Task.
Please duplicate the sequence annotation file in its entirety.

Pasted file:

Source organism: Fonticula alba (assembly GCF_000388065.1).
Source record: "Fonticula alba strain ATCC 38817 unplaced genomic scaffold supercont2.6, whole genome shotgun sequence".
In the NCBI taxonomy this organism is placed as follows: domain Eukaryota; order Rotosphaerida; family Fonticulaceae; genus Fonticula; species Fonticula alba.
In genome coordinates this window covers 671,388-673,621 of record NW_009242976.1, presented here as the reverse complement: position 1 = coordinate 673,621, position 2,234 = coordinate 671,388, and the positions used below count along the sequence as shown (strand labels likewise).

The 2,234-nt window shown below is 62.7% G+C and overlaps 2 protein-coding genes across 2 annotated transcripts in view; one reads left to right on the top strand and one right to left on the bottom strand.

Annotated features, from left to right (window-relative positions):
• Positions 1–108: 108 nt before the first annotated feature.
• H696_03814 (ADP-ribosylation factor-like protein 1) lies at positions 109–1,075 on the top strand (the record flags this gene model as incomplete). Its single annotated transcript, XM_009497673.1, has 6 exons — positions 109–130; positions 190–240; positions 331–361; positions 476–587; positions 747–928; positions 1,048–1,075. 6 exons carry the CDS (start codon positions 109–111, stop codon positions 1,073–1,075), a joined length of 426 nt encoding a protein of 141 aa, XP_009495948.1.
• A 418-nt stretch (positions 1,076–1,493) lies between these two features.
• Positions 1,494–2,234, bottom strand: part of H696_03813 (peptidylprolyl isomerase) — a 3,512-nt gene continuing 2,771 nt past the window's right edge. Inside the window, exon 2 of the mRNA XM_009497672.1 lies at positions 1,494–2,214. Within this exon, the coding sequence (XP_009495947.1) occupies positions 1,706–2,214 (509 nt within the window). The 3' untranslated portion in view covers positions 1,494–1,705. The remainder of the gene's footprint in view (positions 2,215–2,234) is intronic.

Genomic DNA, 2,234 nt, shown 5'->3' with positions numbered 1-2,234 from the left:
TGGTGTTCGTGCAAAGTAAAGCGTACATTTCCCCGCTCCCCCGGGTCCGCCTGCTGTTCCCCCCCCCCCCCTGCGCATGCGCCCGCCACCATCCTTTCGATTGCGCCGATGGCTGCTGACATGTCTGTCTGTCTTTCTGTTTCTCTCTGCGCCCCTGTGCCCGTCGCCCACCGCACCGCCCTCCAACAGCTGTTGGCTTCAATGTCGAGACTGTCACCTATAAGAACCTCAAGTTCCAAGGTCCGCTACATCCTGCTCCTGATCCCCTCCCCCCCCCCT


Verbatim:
Source organism: Fonticula alba (assembly GCF_000388065.1).
Source record: "Fonticula alba strain ATCC 38817 unplaced genomic scaffold supercont2.6, whole genome shotgun sequence".
In the NCBI taxonomy this organism is placed as follows: domain Eukaryota; order Rotosphaerida; family Fonticulaceae; genus Fonticula; species Fonticula alba.
In genome coordinates this window covers 671,388-673,621 of record NW_009242976.1, presented here as the reverse complement: position 1 = coordinate 673,621, position 2,234 = coordinate 671,388, and the positions used below count along the sequence as shown (strand labels likewise).

The 2,234-nt window shown below is 62.7% G+C and overlaps 2 protein-coding genes across 2 annotated transcripts in view; one reads left to right on the top strand and one right to left on the bottom strand.

Annotated features, from left to right (window-relative positions):
• Positions 1–108: 108 nt before the first annotated feature.
• H696_03814 (ADP-ribosylation factor-like protein 1) lies at positions 109–1,075 on the top strand (the record flags this gene model as incomplete). Its single annotated transcript, XM_009497673.1, has 6 exons — positions 109–130; positions 190–240; positions 331–361; positions 476–587; positions 747–928; positions 1,048–1,075. 6 exons carry the CDS (start codon positions 109–111, stop codon positions 1,073–1,075), a joined length of 426 nt encoding a protein of 141 aa, XP_009495948.1.
• A 418-nt stretch (positions 1,076–1,493) lies between these two features.
• Positions 1,494–2,234, bottom strand: part of H696_03813 (peptidylprolyl isomerase) — a 3,512-nt gene continuing 2,771 nt past the window's right edge. Inside the window, exon 2 of the mRNA XM_009497672.1 lies at positions 1,494–2,214. Within this exon, the coding sequence (XP_009495947.1) occupies positions 1,706–2,214 (509 nt within the window). The 3' untranslated portion in view covers positions 1,494–1,705. The remainder of the gene's footprint in view (positions 2,215–2,234) is intronic.

Genomic DNA, 2,234 nt, shown 5'->3' with positions numbered 1-2,234 from the left:
TGGTGTTCGTGCAAAGTAAAGCGTACATTTCCCCGCTCCCCCGGGTCCGCCTGCTGTTCCCCCCCCCCCCCTGCGCATGCGCCCGCCACCATCCTTTCGATTGCGCCGATGGCTGCTGACATGTCTGTCTGTCTTTCTGTTTCTCTCTGCGCCCCTGTGCCCGTCGCCCACCGCACCGCCCTCCAACAGCTGTTGGCTTCAATGTCGAGACTGTCACCTATAAGAACCTCAAGTTCCAAGGTCCGCTACATCCTGCTCCTGATCCCCTCCCCCCCCCCT